Today is Opening Day and I couldn’t be more excited. Before you check your calendar to verify that it is nearing the end of June, I will let you know that I am talking about the first home stand of the year for the Low-A level, short season Vermont Lake Monsters, an affiliate of the Oakland Athletics. While this is one of the lowest levels of professional baseball, it is also one of the purest still left, and one that I enjoy immensely.
The Lake Monsters are part of the New York Penn League, which has been a fixture in the minor leagues, with its origins hailing back to 1939. The team consists mainly of recently drafted high school and college players, with the occasional smattering of others from impoverished Latin countries. It is interesting to see a collection of kids each year, most of whom are just starting out on their journey to hopefully make the Major Leagues.
I can’t imagine that more than 2-3% of the players who pass through with the Lake Monsters end up making the Major Leagues. Years of observation tell me that the average player who plays here make it only one or two levels above Vermont before they ultimately fade from the game. For me, it is interesting to see who the next will be who does navigate their way through the minor league system and play in the Majors. Most of those who do make it won’t be there long. The statistics are there to back it up. Over the years, Vermont has seen such top caliber players as Orlando Cabrera, Jason Bay, and Jordan Zimmerman, and they have also had Michael Hinckley, Luke Montz, and Justin Maxwell. To me it doesn’t matter. I think that just reaching your goal, no matter how long you get to live it, is the achievement and is worthy of respect.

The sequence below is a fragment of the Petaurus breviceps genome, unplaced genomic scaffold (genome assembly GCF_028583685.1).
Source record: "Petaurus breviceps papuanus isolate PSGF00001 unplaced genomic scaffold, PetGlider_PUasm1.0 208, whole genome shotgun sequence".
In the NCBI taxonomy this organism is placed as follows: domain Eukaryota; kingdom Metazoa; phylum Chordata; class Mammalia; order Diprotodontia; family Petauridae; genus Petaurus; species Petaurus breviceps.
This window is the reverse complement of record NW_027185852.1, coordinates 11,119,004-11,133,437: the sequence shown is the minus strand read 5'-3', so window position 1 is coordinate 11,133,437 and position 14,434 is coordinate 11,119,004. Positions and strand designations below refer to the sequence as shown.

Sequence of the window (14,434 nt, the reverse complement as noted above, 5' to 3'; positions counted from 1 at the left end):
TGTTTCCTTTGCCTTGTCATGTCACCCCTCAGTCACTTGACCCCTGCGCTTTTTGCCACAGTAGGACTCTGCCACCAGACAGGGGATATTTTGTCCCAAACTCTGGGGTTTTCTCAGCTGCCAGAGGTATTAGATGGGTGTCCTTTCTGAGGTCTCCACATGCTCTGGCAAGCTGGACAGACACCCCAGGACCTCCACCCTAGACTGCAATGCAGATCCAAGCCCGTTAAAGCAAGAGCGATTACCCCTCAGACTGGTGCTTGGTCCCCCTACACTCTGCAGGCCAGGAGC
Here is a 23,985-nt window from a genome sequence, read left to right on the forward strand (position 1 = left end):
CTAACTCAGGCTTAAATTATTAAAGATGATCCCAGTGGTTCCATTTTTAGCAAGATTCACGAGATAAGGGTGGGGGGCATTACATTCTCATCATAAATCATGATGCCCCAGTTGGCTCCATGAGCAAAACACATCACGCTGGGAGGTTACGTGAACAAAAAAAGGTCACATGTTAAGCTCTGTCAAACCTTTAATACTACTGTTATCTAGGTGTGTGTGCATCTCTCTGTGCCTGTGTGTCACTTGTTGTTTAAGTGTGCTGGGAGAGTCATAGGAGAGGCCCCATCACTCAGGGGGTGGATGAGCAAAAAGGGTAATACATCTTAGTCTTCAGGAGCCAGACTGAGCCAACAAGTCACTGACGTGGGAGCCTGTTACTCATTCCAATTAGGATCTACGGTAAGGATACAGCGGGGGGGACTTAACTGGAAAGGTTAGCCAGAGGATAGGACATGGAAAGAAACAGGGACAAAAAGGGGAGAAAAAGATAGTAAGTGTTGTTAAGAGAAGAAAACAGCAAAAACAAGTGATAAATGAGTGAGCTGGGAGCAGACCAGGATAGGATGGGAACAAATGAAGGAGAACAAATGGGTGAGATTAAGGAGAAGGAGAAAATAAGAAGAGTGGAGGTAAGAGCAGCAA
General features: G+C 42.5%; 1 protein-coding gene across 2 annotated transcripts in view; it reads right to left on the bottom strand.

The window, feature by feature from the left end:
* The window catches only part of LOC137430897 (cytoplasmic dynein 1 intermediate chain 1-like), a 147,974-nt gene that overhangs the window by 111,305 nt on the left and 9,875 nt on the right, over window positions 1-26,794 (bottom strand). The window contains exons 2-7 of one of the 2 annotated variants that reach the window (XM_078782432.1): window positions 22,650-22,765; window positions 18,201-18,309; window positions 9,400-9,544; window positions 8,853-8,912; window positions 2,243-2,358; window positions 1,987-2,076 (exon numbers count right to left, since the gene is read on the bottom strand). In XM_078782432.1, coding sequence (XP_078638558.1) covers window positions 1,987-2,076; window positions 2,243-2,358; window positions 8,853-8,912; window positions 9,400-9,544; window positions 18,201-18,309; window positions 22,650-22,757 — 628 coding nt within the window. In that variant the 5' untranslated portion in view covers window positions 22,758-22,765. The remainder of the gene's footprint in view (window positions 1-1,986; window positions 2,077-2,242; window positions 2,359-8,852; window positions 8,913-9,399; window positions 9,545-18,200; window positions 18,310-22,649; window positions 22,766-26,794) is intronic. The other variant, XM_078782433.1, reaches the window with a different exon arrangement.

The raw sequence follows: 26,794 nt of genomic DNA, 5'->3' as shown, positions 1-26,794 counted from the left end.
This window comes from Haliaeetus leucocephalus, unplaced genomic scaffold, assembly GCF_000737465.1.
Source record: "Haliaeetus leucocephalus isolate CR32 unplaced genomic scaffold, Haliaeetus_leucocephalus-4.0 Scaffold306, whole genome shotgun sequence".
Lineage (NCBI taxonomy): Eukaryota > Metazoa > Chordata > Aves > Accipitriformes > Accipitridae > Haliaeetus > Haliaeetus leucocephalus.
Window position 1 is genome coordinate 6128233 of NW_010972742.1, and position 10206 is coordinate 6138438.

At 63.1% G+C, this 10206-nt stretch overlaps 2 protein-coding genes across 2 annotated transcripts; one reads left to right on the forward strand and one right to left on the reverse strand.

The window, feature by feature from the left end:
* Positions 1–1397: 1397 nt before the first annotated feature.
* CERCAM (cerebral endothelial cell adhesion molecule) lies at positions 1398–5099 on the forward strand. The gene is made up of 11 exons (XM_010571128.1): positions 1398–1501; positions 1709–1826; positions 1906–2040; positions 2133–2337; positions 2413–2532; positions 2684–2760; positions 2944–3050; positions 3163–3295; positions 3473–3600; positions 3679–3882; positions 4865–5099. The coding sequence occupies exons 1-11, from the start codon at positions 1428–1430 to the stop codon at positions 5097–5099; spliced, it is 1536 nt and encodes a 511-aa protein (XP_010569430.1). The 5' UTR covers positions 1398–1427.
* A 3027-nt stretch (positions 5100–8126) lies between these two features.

The different range of background amongst the players is always interesting to see. You have a few players each year who have received large signing bonuses that can exceed six figures, and in the rarest of situations, seven figures. These players stand out not because of attitude or poor work ethic, but usually because of the large shiny vehicles they inevitably drive. An even larger group are the players whose signing money and yearly salary, if spread over a year would barely surpass minimum wage. Each season I have attended, these players of various backgrounds come together and leave it all out on the field, hoping for that next promotion that will bring them one step closer to their Major League dreams.
So, the season is finally here and I am excited. It will be interesting to see who will make it and who won’t. No matter who falls into what group, each player truly has gone a lot further than many others have. Many people are out there who can’t say that they have even been able to chase their dreams. So, as long as these players are still on the field, still throwing, and still hitting, there remains a chance that their aspirations will live on for at least one more day.